The public was closely divided in 1993 on DADT, but polls now show between two-thirds and three-quarters of the public supporting an end to the ban. In an ABC/Washington Post poll, for instance, the percentage of respondents supporting gay people serving in the military went from 44 percent in 1993 to 75 percent in 2008. Gallup reported last year that "weekly churchgoers (60%), conservatives (58%), and Republicans (58%) now favor" allowing gay men and women to serve.

Many things happened in the interim. More and more gay people came out, meaning more and more Americans know an openly gay person. Many units within the military adopted their own on-the-ground versions of DADT, wherein one of their members was gay, everyone knew it, and no one made an issue of it. People realized that 25 other nations allow gays to serve, including such allies as Israel, Germany, and the U.K., and these countries have had no serious problems with their policies.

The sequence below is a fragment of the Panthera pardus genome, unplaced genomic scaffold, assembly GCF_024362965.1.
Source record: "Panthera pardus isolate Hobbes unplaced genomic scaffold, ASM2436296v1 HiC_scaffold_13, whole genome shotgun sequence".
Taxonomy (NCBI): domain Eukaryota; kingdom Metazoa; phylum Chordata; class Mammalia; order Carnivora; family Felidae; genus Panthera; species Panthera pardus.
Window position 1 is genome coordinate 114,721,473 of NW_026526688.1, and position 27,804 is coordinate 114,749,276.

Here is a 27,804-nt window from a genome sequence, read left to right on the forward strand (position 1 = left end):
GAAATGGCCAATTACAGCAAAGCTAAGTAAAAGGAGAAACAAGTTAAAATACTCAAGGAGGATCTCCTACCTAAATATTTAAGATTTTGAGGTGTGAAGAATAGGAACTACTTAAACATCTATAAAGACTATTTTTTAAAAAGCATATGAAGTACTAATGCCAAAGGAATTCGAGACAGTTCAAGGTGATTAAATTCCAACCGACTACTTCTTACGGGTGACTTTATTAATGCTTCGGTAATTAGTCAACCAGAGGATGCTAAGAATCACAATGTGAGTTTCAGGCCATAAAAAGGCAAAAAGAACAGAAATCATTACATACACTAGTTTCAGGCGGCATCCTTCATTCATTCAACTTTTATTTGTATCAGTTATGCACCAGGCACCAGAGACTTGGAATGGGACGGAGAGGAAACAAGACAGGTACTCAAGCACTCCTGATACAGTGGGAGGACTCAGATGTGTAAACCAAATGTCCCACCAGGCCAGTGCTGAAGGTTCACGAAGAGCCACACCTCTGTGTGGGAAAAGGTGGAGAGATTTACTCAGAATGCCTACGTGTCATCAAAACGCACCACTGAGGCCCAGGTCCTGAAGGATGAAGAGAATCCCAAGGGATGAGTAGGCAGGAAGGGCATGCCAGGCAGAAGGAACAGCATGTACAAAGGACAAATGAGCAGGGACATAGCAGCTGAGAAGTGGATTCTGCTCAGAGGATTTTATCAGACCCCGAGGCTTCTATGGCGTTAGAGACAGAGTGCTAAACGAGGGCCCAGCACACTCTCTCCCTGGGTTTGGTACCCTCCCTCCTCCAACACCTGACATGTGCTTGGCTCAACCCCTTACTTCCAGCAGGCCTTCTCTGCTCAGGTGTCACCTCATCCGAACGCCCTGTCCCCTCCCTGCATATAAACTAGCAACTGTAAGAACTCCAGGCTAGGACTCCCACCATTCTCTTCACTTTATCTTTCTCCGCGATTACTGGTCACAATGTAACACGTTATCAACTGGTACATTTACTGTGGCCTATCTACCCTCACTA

After a long period of relative inattention, this issue will now return to the center of public debate. But when supporters of the military ban start arguing for keeping DADT, they'll find that the real problem they have is what they've been saying about marriage. Finding that naked bigotry was no longer acceptable, conservatives have spent the last few years arguing that while they're perfectly happy to allow gays civil rights, they just want to "preserve the sanctity of marriage." In the trial over Proposition 8 now going on in California, the defense has labored mightily -- if unconvincingly -- to claim that its position wasn't motivated by animus toward gay people. Though there is a particular legal purpose to this argument (if the plaintiffs can prove that the proposition had a discriminatory intent, it makes it much easier to win their case), it mirrors the arguments that opponents of marriage equality have been making in public for some time.